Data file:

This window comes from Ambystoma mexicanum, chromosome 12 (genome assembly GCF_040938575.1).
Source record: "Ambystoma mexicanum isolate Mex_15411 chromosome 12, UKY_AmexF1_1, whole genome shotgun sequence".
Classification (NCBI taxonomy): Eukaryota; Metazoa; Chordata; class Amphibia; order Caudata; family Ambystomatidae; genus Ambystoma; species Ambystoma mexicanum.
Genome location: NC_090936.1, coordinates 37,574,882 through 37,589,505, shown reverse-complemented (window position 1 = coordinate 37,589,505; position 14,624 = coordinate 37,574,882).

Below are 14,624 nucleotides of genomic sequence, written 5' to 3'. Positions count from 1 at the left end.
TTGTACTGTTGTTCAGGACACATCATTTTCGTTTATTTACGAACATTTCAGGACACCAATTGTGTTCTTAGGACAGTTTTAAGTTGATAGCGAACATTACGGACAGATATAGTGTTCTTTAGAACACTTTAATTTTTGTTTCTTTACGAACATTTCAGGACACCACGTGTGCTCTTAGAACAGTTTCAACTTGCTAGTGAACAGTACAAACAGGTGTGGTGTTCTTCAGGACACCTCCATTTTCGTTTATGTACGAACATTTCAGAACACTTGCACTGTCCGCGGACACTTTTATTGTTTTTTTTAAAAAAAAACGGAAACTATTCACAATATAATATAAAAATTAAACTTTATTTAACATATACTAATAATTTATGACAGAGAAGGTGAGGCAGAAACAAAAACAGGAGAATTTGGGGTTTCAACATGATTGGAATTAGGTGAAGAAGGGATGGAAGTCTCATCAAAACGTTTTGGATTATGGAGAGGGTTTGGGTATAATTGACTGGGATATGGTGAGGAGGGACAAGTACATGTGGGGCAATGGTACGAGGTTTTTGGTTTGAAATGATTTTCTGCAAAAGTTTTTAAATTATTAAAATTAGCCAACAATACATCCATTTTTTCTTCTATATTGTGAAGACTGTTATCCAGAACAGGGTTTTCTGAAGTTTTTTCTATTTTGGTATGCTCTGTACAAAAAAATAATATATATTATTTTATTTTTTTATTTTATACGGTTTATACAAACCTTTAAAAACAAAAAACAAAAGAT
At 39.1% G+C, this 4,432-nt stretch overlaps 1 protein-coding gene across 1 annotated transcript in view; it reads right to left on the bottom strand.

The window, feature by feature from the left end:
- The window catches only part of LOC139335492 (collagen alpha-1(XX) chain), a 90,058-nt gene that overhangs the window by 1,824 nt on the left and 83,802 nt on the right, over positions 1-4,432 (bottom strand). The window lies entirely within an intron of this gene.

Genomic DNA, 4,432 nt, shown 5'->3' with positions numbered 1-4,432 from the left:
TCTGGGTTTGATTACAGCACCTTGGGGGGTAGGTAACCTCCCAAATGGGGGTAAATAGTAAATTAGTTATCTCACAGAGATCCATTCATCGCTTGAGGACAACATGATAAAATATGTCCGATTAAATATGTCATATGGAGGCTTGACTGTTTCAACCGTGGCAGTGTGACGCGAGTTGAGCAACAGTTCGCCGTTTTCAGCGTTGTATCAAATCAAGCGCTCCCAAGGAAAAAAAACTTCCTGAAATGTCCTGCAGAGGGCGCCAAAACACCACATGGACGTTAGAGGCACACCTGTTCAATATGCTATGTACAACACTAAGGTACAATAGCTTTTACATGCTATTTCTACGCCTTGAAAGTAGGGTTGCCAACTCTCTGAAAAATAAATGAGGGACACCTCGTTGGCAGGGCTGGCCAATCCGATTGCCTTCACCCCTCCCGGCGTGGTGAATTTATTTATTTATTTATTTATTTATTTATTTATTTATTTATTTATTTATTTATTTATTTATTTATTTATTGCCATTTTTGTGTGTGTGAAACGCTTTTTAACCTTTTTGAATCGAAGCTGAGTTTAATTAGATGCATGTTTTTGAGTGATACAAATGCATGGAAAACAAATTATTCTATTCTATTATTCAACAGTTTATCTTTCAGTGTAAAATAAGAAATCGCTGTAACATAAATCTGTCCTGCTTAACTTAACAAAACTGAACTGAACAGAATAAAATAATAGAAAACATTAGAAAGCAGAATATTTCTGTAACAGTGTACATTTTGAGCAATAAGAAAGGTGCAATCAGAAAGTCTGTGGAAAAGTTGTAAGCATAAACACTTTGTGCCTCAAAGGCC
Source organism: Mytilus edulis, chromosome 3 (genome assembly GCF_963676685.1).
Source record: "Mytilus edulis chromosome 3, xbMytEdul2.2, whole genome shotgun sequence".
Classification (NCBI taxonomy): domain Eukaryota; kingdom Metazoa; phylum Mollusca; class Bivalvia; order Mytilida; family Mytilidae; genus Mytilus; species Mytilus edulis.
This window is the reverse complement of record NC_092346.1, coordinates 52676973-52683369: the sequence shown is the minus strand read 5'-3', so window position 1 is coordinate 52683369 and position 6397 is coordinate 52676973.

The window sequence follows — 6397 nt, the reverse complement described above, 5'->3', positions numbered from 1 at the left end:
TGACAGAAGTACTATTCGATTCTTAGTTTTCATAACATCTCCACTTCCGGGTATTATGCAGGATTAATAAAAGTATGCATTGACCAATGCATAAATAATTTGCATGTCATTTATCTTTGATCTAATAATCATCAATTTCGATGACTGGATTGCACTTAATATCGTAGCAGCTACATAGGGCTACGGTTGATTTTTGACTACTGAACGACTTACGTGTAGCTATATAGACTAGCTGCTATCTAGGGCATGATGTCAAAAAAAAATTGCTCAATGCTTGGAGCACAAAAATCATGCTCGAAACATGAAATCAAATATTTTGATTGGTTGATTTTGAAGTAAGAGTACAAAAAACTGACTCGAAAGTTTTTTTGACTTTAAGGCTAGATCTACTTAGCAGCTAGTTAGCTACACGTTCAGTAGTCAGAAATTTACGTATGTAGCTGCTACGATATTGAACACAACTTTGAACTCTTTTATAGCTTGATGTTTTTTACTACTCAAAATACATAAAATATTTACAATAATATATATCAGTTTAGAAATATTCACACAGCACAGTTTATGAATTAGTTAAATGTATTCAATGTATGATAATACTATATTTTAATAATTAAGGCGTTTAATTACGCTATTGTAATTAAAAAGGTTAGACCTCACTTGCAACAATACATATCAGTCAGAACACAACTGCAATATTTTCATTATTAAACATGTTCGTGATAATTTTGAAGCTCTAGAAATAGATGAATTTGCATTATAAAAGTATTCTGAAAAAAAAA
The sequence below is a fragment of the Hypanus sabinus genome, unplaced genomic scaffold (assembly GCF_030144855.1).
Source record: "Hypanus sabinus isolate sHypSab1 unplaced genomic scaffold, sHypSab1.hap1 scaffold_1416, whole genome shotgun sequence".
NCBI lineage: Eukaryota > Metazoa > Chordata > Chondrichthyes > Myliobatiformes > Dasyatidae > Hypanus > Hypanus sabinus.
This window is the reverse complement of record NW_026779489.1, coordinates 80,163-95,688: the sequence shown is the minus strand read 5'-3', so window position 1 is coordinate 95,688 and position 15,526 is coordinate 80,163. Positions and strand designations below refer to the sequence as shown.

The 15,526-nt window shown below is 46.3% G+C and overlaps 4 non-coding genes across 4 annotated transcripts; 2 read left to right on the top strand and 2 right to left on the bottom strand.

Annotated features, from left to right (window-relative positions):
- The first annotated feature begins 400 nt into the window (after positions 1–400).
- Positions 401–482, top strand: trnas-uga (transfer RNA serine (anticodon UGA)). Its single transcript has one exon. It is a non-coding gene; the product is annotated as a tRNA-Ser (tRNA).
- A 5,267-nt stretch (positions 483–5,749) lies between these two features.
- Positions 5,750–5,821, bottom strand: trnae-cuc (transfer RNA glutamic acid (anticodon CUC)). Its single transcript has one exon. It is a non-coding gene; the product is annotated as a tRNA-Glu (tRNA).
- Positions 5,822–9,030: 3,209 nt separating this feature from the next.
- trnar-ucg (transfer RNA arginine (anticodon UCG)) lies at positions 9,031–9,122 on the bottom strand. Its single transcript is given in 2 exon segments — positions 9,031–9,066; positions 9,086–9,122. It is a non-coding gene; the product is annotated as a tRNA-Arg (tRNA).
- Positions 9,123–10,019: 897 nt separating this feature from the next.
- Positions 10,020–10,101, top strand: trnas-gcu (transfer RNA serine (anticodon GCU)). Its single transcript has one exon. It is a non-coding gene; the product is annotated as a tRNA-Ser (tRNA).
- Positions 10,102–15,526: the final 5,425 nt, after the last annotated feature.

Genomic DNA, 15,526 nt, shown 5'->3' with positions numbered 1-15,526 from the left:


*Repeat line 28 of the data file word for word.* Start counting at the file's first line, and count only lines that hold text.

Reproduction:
- Positions 5,822–9,030: 3,209 nt separating this feature from the next.